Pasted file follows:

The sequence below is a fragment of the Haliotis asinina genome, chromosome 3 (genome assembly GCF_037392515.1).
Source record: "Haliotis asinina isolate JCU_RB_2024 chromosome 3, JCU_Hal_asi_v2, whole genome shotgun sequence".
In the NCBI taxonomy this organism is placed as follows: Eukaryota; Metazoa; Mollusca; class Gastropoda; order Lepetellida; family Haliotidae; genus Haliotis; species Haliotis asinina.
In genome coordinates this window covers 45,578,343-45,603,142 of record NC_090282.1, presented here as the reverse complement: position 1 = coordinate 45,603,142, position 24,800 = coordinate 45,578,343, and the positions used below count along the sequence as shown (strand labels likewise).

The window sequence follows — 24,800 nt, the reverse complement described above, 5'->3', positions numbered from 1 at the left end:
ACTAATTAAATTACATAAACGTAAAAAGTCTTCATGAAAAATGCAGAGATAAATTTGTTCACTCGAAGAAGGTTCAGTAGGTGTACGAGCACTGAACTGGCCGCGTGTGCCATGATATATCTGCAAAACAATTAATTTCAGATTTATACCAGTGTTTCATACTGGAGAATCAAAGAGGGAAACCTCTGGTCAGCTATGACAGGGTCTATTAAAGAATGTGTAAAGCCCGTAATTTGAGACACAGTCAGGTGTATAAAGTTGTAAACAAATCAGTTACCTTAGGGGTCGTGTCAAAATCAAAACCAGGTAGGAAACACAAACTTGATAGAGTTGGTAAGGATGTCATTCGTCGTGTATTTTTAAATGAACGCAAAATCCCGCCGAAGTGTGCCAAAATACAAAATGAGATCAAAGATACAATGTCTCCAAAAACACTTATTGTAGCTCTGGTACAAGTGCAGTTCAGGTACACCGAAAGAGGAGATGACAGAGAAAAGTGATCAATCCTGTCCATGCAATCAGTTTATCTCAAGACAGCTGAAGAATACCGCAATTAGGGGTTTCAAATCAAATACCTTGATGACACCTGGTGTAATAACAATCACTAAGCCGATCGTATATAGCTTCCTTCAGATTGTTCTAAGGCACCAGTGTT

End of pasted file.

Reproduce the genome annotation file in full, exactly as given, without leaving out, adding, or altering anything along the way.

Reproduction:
The sequence below is a fragment of the Haliotis asinina genome, chromosome 3 (genome assembly GCF_037392515.1).
Source record: "Haliotis asinina isolate JCU_RB_2024 chromosome 3, JCU_Hal_asi_v2, whole genome shotgun sequence".
In the NCBI taxonomy this organism is placed as follows: Eukaryota; Metazoa; Mollusca; class Gastropoda; order Lepetellida; family Haliotidae; genus Haliotis; species Haliotis asinina.
In genome coordinates this window covers 45,578,343-45,603,142 of record NC_090282.1, presented here as the reverse complement: position 1 = coordinate 45,603,142, position 24,800 = coordinate 45,578,343, and the positions used below count along the sequence as shown (strand labels likewise).

The window sequence follows — 24,800 nt, the reverse complement described above, 5'->3', positions numbered from 1 at the left end:
ACTAATTAAATTACATAAACGTAAAAAGTCTTCATGAAAAATGCAGAGATAAATTTGTTCACTCGAAGAAGGTTCAGTAGGTGTACGAGCACTGAACTGGCCGCGTGTGCCATGATATATCTGCAAAACAATTAATTTCAGATTTATACCAGTGTTTCATACTGGAGAATCAAAGAGGGAAACCTCTGGTCAGCTATGACAGGGTCTATTAAAGAATGTGTAAAGCCCGTAATTTGAGACACAGTCAGGTGTATAAAGTTGTAAACAAATCAGTTACCTTAGGGGTCGTGTCAAAATCAAAACCAGGTAGGAAACACAAACTTGATAGAGTTGGTAAGGATGTCATTCGTCGTGTATTTTTAAATGAACGCAAAATCCCGCCGAAGTGTGCCAAAATACAAAATGAGATCAAAGATACAATGTCTCCAAAAACACTTATTGTAGCTCTGGTACAAGTGCAGTTCAGGTACACCGAAAGAGGAGATGACAGAGAAAAGTGATCAATCCTGTCCATGCAATCAGTTTATCTCAAGACAGCTGAAGAATACCGCAATTAGGGGTTTCAAATCAAATACCTTGATGACACCTGGTGTAATAACAATCACTAAGCCGATCGTATATAGCTTCCTTCAGATTGTTCTAAGGCACCAGTGTT